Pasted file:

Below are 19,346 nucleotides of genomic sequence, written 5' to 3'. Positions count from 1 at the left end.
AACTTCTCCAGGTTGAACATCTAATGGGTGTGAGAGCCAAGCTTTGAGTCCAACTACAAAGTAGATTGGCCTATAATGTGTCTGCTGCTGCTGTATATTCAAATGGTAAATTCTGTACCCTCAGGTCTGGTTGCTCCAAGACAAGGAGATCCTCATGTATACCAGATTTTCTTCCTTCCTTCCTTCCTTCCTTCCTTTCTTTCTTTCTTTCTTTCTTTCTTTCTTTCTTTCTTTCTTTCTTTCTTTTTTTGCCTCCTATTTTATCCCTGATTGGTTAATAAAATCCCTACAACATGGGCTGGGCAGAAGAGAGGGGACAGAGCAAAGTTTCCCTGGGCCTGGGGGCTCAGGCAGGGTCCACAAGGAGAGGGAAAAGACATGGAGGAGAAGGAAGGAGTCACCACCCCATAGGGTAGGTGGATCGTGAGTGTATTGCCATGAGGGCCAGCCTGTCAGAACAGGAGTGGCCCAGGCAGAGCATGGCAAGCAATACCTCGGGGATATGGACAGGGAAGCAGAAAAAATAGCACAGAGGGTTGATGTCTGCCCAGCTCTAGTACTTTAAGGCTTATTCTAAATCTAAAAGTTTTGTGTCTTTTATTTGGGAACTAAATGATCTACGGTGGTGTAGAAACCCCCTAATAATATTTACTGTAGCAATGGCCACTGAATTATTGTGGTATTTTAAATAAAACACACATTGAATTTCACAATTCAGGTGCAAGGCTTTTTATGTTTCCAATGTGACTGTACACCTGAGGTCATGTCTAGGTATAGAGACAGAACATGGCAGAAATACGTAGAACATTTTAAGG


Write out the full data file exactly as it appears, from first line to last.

Below are 19,346 nucleotides of genomic sequence, written 5' to 3'. Positions count from 1 at the left end.
AACTTCTCCAGGTTGAACATCTAATGGGTGTGAGAGCCAAGCTTTGAGTCCAACTACAAAGTAGATTGGCCTATAATGTGTCTGCTGCTGCTGTATATTCAAATGGTAAATTCTGTACCCTCAGGTCTGGTTGCTCCAAGACAAGGAGATCCTCATGTATACCAGATTTTCTTCCTTCCTTCCTTCCTTCCTTCCTTTCTTTCTTTCTTTCTTTCTTTCTTTCTTTCTTTCTTTCTTTCTTTCTTTTTTTGCCTCCTATTTTATCCCTGATTGGTTAATAAAATCCCTACAACATGGGCTGGGCAGAAGAGAGGGGACAGAGCAAAGTTTCCCTGGGCCTGGGGGCTCAGGCAGGGTCCACAAGGAGAGGGAAAAGACATGGAGGAGAAGGAAGGAGTCACCACCCCATAGGGTAGGTGGATCGTGAGTGTATTGCCATGAGGGCCAGCCTGTCAGAACAGGAGTGGCCCAGGCAGAGCATGGCAAGCAATACCTCGGGGATATGGACAGGGAAGCAGAAAAAATAGCACAGAGGGTTGATGTCTGCCCAGCTCTAGTACTTTAAGGCTTATTCTAAATCTAAAAGTTTTGTGTCTTTTATTTGGGAACTAAATGATCTACGGTGGTGTAGAAACCCCCTAATAATATTTACTGTAGCAATGGCCACTGAATTATTGTGGTATTTTAAATAAAACACACATTGAATTTCACAATTCAGGTGCAAGGCTTTTTATGTTTCCAATGTGACTGTACACCTGAGGTCATGTCTAGGTATAGAGACAGAACATGGCAGAAATACGTAGAACATTTTAAGG